Oh, this would be further evidence that their own arguments are invalid given that they are often so dismissive of people who are openly Other.

P.S.  Question:  If I ever were to win a Hugo, since Færie Patrol books would qualify for it even if the genre rarely gets any attention at WorldCon … would it be wrong of me to make some kind of off colour joke about the trophy and its profound resemblance to a sex toy?  Something like “Cool … are batteries included?  Where’re the speed controls?” 😇

[Reblog] Reasonably Unscrewed-Up Character ≠ Mary Sue

Once again, Scalzi says something beautifully that’s been bugging me.

No one’s said this about any of my characters, no, but that’s because of a lack of SF. Fantasy/SciFi is outrageous with this stuff. It’s almost perverse … correction, it IS perverse.

Seriously, I’m waiting for the day Bilbo Baggins is routinely accused of being a Mary Sue.


When Mary and I were doing the Q & A portion of our Borderlands Books appearance, I went off the ranch a bit and kvetched about one of my pet peeves concerning science fiction reviewers, which is the assumption that any main character who is not screwed-up is somehow automatically a Mary Sue wish fulfillment character for the writer… or perhaps more accurately that my main characters are Mary Sues for me. Rather than recreate the kvetch, let me transcribe it here, edited slightly so you don’t get every stutter and “uh”:

Forgive me father, for I have sinned, I have been reading my reviews. And there’s one thing that just always pisses me off, and that it is that when they mention characters, they say, well his main character is fine and blah blah blah but it’s really just a Mary Sue character. And it just drives…

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Reader Request Week 2013 #9: Women and Geekdom

What more is there to say except, possibly: Ahmen, Mr Scalzi


In e-mail, Brian asks:

Women in Geekdom. Why is this all exploding now? Where is it going?

I am assuming Brian means women in geek-related fields taking a stand against the both latent and overt sexism in those fields and having to deal with outsized, histrionic freakouts some geek dudes are having about it in response.

What’s happening? To explain, let me go to one of my favorite little bits in the film The American President, which I think these days is best known as writer Aaron Sorkin’s rough draft of The West Wing. The scene has President Andrew Shepherd navigating his way through a Christmas party at the White House and coming across a florid, very concerned man in a green jacket:

INT. RESIDENCE - NIGHT An informal Christmas party is underway with maybe 20 GUESTS, some of them familiar faces. SHEPHERD and a GREEN-BLAZERED MAN GREEN…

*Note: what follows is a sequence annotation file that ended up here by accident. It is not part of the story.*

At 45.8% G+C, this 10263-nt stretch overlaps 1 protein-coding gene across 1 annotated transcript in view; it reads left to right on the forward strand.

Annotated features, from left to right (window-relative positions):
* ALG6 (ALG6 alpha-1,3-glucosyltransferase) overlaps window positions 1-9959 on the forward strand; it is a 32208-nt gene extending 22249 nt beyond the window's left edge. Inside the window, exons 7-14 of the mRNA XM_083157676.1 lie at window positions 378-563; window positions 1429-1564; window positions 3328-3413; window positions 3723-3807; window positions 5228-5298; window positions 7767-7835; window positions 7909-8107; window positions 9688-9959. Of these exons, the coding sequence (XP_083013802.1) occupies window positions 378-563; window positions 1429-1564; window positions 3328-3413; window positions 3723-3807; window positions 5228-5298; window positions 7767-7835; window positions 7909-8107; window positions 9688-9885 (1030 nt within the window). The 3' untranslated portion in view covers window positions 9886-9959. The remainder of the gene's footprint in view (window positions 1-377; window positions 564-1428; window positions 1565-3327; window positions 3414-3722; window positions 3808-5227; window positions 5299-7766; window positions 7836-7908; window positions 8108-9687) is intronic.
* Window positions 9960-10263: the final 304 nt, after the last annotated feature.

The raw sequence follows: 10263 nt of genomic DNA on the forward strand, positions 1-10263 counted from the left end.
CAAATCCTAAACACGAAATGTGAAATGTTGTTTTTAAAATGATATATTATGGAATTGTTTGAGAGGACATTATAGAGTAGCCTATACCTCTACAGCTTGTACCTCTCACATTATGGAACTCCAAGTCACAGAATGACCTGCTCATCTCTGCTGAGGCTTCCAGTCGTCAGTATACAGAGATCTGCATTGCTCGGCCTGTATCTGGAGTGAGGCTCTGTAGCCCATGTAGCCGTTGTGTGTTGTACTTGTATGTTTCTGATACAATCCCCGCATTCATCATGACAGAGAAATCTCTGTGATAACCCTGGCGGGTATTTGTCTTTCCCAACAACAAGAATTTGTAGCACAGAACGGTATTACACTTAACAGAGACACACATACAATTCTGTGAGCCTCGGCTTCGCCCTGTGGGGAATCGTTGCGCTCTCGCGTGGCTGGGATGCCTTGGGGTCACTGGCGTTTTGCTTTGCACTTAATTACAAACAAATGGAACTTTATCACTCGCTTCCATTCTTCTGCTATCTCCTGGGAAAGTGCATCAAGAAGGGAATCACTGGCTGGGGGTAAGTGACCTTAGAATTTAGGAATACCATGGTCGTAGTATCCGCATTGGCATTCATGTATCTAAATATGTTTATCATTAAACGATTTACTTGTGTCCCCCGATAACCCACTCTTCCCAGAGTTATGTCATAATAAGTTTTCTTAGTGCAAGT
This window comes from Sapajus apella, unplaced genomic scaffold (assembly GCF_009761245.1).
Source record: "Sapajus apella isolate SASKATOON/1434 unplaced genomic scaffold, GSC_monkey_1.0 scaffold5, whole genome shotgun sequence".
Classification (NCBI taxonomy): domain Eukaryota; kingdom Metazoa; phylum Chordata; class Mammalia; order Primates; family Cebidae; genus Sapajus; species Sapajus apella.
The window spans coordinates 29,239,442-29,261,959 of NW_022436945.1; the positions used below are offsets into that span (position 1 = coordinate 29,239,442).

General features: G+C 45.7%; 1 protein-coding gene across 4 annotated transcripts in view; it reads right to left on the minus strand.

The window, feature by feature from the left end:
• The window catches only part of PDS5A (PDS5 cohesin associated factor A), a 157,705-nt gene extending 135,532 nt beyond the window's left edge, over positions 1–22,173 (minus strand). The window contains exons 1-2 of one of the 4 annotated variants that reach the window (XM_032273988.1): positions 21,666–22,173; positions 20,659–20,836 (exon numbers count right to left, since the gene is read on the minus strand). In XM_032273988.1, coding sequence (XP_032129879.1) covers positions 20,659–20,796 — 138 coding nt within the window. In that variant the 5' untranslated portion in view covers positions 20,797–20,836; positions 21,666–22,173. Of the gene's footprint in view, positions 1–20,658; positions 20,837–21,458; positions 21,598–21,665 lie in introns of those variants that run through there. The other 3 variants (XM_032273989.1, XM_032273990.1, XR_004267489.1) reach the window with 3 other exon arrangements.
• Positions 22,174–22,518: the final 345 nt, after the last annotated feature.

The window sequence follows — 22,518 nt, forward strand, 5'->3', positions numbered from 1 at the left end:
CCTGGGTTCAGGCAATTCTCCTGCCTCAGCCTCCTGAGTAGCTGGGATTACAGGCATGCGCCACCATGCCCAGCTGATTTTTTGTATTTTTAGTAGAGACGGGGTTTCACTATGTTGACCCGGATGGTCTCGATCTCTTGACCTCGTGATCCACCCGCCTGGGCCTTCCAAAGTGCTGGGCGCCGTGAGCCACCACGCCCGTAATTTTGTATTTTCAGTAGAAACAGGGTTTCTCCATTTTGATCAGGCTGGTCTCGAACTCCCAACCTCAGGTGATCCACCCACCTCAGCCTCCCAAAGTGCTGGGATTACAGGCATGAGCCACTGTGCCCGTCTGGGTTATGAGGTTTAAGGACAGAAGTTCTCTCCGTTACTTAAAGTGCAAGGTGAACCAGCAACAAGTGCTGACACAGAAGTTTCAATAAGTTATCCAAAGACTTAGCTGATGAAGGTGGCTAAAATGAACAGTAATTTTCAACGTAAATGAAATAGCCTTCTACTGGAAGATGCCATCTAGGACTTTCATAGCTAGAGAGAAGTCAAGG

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Publishing, agents, and my thoughts

To be frank, I think self and indie publishing have a bad rep.  I know that, part of it, is deserved; far too many people out there who went to a vanity press like Lulu without any actual work except pressing buttons on a keyboard until there were thousands of vaguely English (or French, Italian, Japanese, or whatever) words spread across a few hundred pages.  Sad thing is, there’re books out by major publishers that are hardly better, really.

The sad reality is that, while self-published and indie press are gaining momentum and a foothold, while they are being given respectful nods from the likes SFWA president John Scalzi (well, he’s given up the post to someone else, but he hasn’t taken charge yet, that I know of — I’m not a member and doubt I ever will be, so I don’t watch closely), but by the same token no matter how many copies you sell a self-published title and some indie press titles don’t qualify for membership.

The reality ought to be that putting it out yourself with today’s POD and digital options what they are, that a self or indie published title gets the same respect as any other.  If it’s good, it’s good, if it’s bad it’s bad.  This isn’t the case.  A book that sells less than 2000 copies, but through Tor, might get a movie deal.  An indie or self press that sells that many can forget it, unless you know someone.  A book on the NY Times bestsellers list, might get a deal (self or indie, I mean), but they still might not.  Another sad fact.  Apple is the only electronic distribution channel that allows everyone to arrange for pre-orders.  Can’t do that through Amazon’s KDP or CreateSpace, nor Kobo or Nook or … anyone, let’s not be silly here, I mean you’re not a serious author or publisher or whatever!  You’re just a cute child making a four page picture book with crayons and running to Mother.